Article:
Capital City weather: 79 at 6:30 p.m., thunderstorms likely.

Monday, August 25, 2003

Brief Up Dates

I had a great trip to CUA on Friday. The library school building, erected in 1890-something, has a statue of the Virgin Mary on top of it. The new student center (where B. and I scored a free lunch with the class of '07 and thier folks) was completed this year, I think, and features lots of brushed metal and concrete and beech-colored wood. It felt great to be on campus.

On a beautiful Sunday afternoon, and after sitting through three losses in a row, I got to see the RBraves win one! I also watched a few innings of the Little League World Series on TV, but couldn't get into it.

Speaking of baseball, C. - I have yet to find out if the Capital City ball team is called anything, but if you'll scroll to the end of this, you'll find a story about the ep in which Dancin' Homer gets called up to Capital City to real people who were with the Tides!

After a day of chores, errands, and last attempts at Big Cleaning (e.g., throwing out stuff pack ratted away in the filing cabinet so as to make room for new school stuff), I find myself again faced with "whose my baby's daddy" on Maury. Maybe I will just start dinner early. . .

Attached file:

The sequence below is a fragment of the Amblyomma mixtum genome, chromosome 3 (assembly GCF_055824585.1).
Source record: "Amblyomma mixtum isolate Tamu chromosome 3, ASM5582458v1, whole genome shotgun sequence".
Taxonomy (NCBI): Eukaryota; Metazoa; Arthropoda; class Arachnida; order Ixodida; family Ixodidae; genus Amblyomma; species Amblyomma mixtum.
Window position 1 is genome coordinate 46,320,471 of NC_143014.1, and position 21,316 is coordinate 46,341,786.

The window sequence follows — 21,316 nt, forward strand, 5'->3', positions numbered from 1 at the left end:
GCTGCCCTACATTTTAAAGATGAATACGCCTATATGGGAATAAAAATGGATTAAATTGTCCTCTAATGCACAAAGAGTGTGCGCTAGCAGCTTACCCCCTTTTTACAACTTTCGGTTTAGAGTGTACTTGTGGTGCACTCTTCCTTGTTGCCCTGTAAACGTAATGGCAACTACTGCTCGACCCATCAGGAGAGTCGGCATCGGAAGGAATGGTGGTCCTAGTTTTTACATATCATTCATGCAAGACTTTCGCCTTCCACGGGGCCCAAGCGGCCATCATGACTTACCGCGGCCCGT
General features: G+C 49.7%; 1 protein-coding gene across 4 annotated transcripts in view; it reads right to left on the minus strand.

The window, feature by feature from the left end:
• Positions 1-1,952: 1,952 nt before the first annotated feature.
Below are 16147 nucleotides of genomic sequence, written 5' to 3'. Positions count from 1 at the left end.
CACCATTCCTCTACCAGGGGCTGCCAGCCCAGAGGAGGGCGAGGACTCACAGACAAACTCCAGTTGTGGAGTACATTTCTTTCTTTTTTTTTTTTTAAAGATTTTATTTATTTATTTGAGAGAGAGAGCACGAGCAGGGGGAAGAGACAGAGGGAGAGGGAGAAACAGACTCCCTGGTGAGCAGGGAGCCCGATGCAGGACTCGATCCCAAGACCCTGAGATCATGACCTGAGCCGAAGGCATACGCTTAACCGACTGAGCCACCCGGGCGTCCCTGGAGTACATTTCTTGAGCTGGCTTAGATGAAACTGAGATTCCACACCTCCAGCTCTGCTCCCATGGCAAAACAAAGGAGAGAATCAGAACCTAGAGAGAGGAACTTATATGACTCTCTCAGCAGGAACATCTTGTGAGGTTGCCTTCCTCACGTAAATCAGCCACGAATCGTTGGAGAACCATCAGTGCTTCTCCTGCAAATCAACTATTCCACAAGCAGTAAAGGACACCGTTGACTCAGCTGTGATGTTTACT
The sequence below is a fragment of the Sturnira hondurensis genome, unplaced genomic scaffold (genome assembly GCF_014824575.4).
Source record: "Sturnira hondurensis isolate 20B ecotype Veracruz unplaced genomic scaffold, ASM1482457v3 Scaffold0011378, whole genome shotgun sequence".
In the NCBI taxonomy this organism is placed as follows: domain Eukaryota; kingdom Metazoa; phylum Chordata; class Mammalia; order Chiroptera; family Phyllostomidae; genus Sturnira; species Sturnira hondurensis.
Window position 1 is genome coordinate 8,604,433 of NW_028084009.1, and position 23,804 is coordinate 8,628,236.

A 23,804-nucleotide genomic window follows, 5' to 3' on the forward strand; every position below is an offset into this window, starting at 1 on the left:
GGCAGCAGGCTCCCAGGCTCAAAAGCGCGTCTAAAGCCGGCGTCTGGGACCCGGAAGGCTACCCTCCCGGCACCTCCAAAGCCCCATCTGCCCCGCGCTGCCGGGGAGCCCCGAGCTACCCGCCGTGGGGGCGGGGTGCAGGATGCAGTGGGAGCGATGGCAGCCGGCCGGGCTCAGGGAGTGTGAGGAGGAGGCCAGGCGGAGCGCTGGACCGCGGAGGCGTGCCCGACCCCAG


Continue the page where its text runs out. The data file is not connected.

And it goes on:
Tuesday, August 19, 2003

Masqueraders with Tambourines

Just in the interest of idle chitchat, I mentioned to a friend the other day that someone always seems to be running a lawnmower in our urban block. And here again it is yet again: the quiet of the city bus garage and kids on the corner shouting, drown out by incessant motors. Today, it’s two men cutting the open space in the alley that’s marked as church parking. Over the weekend, it was one guy cutting the grassy place in the alley directly outside his back fence. I guess that makes only two sessions across perhaps four days – but now I am counting!